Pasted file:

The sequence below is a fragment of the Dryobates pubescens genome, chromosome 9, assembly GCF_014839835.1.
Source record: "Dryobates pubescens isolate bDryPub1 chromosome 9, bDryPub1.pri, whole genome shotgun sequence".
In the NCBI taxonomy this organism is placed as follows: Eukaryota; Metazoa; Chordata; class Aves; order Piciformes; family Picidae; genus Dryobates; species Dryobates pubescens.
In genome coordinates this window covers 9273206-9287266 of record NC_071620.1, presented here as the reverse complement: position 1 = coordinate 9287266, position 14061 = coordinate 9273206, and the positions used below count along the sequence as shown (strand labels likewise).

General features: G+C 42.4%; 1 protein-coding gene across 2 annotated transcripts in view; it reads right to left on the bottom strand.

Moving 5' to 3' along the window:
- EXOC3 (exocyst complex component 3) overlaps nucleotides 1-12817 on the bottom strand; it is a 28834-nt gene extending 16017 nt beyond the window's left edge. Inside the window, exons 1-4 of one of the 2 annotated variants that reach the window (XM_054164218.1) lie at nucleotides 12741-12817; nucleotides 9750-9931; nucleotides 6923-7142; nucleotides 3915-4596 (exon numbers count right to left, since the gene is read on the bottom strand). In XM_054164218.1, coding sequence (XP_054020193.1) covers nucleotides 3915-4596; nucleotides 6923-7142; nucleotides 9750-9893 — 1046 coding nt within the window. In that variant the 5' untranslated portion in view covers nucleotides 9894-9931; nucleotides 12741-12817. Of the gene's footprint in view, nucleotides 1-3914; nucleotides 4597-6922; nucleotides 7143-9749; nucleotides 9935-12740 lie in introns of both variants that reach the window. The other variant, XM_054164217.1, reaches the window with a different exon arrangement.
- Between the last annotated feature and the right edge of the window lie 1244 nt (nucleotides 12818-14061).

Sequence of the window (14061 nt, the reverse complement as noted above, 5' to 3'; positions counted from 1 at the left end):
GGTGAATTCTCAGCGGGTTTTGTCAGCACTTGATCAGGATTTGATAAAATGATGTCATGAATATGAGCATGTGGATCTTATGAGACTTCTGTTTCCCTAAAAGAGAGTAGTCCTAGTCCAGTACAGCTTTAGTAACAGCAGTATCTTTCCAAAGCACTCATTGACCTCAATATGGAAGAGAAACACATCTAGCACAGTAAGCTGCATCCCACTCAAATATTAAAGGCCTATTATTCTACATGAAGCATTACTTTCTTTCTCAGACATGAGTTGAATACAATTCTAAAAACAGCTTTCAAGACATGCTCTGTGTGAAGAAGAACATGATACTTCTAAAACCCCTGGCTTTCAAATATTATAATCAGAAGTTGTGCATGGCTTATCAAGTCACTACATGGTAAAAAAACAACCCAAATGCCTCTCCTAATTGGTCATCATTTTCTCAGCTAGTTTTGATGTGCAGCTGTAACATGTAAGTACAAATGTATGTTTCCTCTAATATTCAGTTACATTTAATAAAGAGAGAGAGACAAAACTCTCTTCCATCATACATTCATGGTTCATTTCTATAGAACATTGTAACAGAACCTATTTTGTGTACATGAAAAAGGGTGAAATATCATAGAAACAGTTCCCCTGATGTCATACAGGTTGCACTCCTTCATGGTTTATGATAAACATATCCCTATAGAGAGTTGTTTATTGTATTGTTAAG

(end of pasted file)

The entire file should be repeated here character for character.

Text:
The sequence below is a fragment of the Dryobates pubescens genome, chromosome 9, assembly GCF_014839835.1.
Source record: "Dryobates pubescens isolate bDryPub1 chromosome 9, bDryPub1.pri, whole genome shotgun sequence".
In the NCBI taxonomy this organism is placed as follows: Eukaryota; Metazoa; Chordata; class Aves; order Piciformes; family Picidae; genus Dryobates; species Dryobates pubescens.
In genome coordinates this window covers 9273206-9287266 of record NC_071620.1, presented here as the reverse complement: position 1 = coordinate 9287266, position 14061 = coordinate 9273206, and the positions used below count along the sequence as shown (strand labels likewise).

General features: G+C 42.4%; 1 protein-coding gene across 2 annotated transcripts in view; it reads right to left on the bottom strand.

Moving 5' to 3' along the window:
- EXOC3 (exocyst complex component 3) overlaps nucleotides 1-12817 on the bottom strand; it is a 28834-nt gene extending 16017 nt beyond the window's left edge. Inside the window, exons 1-4 of one of the 2 annotated variants that reach the window (XM_054164218.1) lie at nucleotides 12741-12817; nucleotides 9750-9931; nucleotides 6923-7142; nucleotides 3915-4596 (exon numbers count right to left, since the gene is read on the bottom strand). In XM_054164218.1, coding sequence (XP_054020193.1) covers nucleotides 3915-4596; nucleotides 6923-7142; nucleotides 9750-9893 — 1046 coding nt within the window. In that variant the 5' untranslated portion in view covers nucleotides 9894-9931; nucleotides 12741-12817. Of the gene's footprint in view, nucleotides 1-3914; nucleotides 4597-6922; nucleotides 7143-9749; nucleotides 9935-12740 lie in introns of both variants that reach the window. The other variant, XM_054164217.1, reaches the window with a different exon arrangement.
- Between the last annotated feature and the right edge of the window lie 1244 nt (nucleotides 12818-14061).

Sequence of the window (14061 nt, the reverse complement as noted above, 5' to 3'; positions counted from 1 at the left end):
GGTGAATTCTCAGCGGGTTTTGTCAGCACTTGATCAGGATTTGATAAAATGATGTCATGAATATGAGCATGTGGATCTTATGAGACTTCTGTTTCCCTAAAAGAGAGTAGTCCTAGTCCAGTACAGCTTTAGTAACAGCAGTATCTTTCCAAAGCACTCATTGACCTCAATATGGAAGAGAAACACATCTAGCACAGTAAGCTGCATCCCACTCAAATATTAAAGGCCTATTATTCTACATGAAGCATTACTTTCTTTCTCAGACATGAGTTGAATACAATTCTAAAAACAGCTTTCAAGACATGCTCTGTGTGAAGAAGAACATGATACTTCTAAAACCCCTGGCTTTCAAATATTATAATCAGAAGTTGTGCATGGCTTATCAAGTCACTACATGGTAAAAAAACAACCCAAATGCCTCTCCTAATTGGTCATCATTTTCTCAGCTAGTTTTGATGTGCAGCTGTAACATGTAAGTACAAATGTATGTTTCCTCTAATATTCAGTTACATTTAATAAAGAGAGAGAGACAAAACTCTCTTCCATCATACATTCATGGTTCATTTCTATAGAACATTGTAACAGAACCTATTTTGTGTACATGAAAAAGGGTGAAATATCATAGAAACAGTTCCCCTGATGTCATACAGGTTGCACTCCTTCATGGTTTATGATAAACATATCCCTATAGAGAGTTGTTTATTGTATTGTTAAG